Deck the Halls with Folly

Most adults with ADHD report having problems managing their emotional lives. Holiday events present opportunities to observe how internal experiences relate to external events. For example, if you are hosting an event, expect your uncle to pick a fight about politics, your mother-in-law to ask if you are ever going to have children, and your sister to present evidence that your mother liked you best. 

Nothing can trigger strong feelings more effectively than conflicts in our families. Those relationships are important, including the difficult ones. If you truly don’t care about your differences with a difficult family member, then what is the meaning of your angry thoughts? What is your story line that is so disturbing to you? As a young adult I thought there should be no bad drivers on the road. The thought disturbed no one but me, and it spawned some road rage. 

Try this exercise before the holidays: Imagine the last conflict you had with a difficult family member, or a conflict you might expect to have. Sit with it until you feel like you are actually there, right in the middle of it. What feeling comes up? Can you locate it in your body? What happens when you observe the feeling—not the thought—as a physical sensation. That’s what a feeling is. What happens when you invite it in, like a valued guest, without judging it or trying to change it. What happens when you simply let it wash over you and subside like a wave in the ocean. Where does the wave go?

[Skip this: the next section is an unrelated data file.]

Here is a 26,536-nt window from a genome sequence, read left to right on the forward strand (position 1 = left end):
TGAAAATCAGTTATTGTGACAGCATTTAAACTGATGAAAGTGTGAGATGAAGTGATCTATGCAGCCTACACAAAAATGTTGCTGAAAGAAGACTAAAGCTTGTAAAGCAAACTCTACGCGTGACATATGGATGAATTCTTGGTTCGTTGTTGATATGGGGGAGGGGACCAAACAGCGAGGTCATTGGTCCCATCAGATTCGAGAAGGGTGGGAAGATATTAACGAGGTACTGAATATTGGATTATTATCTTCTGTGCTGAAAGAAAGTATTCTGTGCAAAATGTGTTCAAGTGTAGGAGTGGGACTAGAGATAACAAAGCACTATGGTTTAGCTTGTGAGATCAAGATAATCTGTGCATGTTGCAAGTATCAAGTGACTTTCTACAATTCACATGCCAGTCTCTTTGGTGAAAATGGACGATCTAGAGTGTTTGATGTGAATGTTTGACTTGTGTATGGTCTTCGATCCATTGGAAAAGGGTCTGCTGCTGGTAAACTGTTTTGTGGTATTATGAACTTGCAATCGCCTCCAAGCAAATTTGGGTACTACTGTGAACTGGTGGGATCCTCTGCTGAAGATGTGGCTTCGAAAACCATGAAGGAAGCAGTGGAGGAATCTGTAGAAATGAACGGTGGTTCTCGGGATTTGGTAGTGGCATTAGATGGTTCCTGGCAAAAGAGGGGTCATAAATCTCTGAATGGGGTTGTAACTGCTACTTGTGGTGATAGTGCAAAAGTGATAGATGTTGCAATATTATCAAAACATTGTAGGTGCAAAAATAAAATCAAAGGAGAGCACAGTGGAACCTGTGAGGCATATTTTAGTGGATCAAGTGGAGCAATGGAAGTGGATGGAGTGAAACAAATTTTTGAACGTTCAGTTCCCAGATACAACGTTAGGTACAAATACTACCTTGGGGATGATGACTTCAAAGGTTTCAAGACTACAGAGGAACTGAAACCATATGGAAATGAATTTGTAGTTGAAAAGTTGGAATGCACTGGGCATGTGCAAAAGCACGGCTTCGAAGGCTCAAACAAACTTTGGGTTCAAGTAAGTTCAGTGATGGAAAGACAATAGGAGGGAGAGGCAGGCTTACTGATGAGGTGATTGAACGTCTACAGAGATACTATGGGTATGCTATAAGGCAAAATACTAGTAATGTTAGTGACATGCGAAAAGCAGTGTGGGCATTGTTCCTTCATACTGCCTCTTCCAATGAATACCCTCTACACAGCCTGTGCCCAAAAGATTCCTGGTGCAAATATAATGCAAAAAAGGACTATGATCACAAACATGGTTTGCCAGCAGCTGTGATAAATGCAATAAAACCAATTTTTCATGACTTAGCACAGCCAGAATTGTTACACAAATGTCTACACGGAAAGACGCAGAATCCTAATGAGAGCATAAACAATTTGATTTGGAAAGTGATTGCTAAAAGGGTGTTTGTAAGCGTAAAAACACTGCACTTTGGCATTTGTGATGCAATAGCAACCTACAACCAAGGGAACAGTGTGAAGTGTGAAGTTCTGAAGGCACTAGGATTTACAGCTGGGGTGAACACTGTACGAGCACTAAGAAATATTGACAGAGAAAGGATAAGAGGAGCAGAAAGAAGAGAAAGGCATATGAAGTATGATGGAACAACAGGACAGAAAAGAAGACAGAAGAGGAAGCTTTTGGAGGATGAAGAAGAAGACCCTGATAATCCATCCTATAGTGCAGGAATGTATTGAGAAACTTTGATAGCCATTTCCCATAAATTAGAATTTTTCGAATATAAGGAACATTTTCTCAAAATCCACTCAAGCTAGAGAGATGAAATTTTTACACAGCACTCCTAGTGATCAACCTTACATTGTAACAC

Suspending certainty is a way to cultivate a flexible mind, and a flexible mind is a healthy one. This doesn’t mean that you should not trust your experience; you are the only expert on your experience. You just don’t have to trust the first thought that springs from a rush of emotion. After all, a thought is just a thought, and we don’t choose our feelings…feelings find us. They are rooted in our histories, often in multi-generational experiences, and they are a natural part of our biological makeup. Feelings should be respected.

As for unrealistic expectations for an ideal holiday experience, abandon them! My mom would always idealize the annual Christmas event that she planned for her siblings and their families. Despite her best efforts, her family never seemed to enjoy the event. It was part of Mom’s ritual, when our guests were gone, to say that she would never do it again. She repeated the experience many times, with the same ideal and the same result. 

You don’t have to host an event just because you always did. But if you choose to host, suspend any beliefs about how it will go…either way…fulfilling or disappointing. Keep a “don’t-know mind.” A wise teacher once said, “A don’t-know mind can do anything.” There’s no need to be an expert on the future. Expect the cast of characters be who they are, and your feelings to be what they will be. See what happens when you don’t try to engineer an outcome, or wish you could change someone.

Let it be. 

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